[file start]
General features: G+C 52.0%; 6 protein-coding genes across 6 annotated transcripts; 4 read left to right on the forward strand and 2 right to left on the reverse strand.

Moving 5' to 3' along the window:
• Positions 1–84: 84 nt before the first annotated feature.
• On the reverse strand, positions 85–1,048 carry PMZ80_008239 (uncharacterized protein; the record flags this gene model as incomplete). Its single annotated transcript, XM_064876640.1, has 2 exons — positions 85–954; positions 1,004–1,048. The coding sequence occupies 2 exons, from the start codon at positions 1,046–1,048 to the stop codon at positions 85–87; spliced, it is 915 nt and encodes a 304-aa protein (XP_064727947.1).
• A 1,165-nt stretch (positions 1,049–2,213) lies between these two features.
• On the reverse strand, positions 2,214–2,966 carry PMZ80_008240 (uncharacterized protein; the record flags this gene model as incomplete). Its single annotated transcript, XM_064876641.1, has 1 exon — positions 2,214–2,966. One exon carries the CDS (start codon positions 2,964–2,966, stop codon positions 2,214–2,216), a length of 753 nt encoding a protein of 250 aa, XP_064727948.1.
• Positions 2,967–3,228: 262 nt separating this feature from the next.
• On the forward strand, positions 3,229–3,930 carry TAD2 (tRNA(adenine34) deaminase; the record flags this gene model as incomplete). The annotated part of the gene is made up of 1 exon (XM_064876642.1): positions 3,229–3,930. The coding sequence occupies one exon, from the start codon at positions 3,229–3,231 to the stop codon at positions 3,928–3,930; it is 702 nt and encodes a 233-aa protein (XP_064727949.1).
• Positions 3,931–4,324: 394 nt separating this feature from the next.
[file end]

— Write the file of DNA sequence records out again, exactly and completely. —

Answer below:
General features: G+C 52.0%; 6 protein-coding genes across 6 annotated transcripts; 4 read left to right on the forward strand and 2 right to left on the reverse strand.

Moving 5' to 3' along the window:
• Positions 1–84: 84 nt before the first annotated feature.
• On the reverse strand, positions 85–1,048 carry PMZ80_008239 (uncharacterized protein; the record flags this gene model as incomplete). Its single annotated transcript, XM_064876640.1, has 2 exons — positions 85–954; positions 1,004–1,048. The coding sequence occupies 2 exons, from the start codon at positions 1,046–1,048 to the stop codon at positions 85–87; spliced, it is 915 nt and encodes a 304-aa protein (XP_064727947.1).
• A 1,165-nt stretch (positions 1,049–2,213) lies between these two features.
• On the reverse strand, positions 2,214–2,966 carry PMZ80_008240 (uncharacterized protein; the record flags this gene model as incomplete). Its single annotated transcript, XM_064876641.1, has 1 exon — positions 2,214–2,966. One exon carries the CDS (start codon positions 2,964–2,966, stop codon positions 2,214–2,216), a length of 753 nt encoding a protein of 250 aa, XP_064727948.1.
• Positions 2,967–3,228: 262 nt separating this feature from the next.
• On the forward strand, positions 3,229–3,930 carry TAD2 (tRNA(adenine34) deaminase; the record flags this gene model as incomplete). The annotated part of the gene is made up of 1 exon (XM_064876642.1): positions 3,229–3,930. The coding sequence occupies one exon, from the start codon at positions 3,229–3,231 to the stop codon at positions 3,928–3,930; it is 702 nt and encodes a 233-aa protein (XP_064727949.1).
• Positions 3,931–4,324: 394 nt separating this feature from the next.